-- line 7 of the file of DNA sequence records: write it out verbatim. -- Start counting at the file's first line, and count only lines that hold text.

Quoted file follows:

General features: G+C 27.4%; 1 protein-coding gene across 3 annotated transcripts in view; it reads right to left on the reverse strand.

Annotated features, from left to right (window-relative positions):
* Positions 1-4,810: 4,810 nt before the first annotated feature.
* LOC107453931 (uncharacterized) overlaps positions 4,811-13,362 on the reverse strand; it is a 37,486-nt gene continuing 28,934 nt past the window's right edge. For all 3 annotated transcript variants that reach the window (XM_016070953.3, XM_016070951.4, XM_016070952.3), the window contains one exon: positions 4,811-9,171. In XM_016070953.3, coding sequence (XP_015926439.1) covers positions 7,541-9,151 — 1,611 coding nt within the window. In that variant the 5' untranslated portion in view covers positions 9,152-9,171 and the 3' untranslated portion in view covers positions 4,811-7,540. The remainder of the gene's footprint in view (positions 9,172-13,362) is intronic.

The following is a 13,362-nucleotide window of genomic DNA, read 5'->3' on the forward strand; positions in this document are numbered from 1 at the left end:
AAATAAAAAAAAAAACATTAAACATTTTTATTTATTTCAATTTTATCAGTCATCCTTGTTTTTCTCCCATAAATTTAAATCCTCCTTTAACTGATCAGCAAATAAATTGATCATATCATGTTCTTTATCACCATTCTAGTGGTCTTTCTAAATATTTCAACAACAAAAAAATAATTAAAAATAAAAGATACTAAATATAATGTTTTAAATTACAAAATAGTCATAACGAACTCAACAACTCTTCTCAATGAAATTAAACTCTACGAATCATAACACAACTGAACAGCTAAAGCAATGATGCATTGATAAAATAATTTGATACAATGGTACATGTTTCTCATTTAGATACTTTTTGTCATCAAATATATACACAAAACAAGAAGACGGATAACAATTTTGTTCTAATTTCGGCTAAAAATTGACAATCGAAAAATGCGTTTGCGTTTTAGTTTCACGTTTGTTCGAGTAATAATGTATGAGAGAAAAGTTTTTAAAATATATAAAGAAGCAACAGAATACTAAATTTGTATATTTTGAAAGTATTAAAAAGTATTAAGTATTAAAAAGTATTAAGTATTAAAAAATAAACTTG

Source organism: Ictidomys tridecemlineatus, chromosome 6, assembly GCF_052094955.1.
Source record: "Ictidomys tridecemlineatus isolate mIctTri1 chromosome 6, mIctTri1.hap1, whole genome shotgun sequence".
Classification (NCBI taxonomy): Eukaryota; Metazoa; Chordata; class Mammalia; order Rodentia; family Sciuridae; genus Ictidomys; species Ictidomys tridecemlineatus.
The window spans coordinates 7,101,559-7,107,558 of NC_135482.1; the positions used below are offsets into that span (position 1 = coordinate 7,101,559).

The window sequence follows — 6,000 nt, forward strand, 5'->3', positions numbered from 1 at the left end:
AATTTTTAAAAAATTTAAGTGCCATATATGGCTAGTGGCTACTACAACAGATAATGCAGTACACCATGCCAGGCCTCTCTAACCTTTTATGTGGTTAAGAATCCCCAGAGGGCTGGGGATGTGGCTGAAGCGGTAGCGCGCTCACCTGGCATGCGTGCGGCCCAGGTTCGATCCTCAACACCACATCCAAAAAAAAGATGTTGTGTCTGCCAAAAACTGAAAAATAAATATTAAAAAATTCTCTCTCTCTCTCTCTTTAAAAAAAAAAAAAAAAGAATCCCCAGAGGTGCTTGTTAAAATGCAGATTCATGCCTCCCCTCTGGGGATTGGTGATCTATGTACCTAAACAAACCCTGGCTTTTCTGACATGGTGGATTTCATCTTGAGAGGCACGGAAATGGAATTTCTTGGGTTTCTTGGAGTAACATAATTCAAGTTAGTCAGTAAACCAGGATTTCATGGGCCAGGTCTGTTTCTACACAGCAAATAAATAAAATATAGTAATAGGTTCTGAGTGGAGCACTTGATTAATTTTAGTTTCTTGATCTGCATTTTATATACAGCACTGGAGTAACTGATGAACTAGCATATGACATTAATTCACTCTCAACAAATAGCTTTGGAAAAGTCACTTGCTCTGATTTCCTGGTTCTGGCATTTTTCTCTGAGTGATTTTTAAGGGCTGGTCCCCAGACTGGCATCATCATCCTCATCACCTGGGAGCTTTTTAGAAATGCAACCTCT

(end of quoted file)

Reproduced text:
Source organism: Ictidomys tridecemlineatus, chromosome 6, assembly GCF_052094955.1.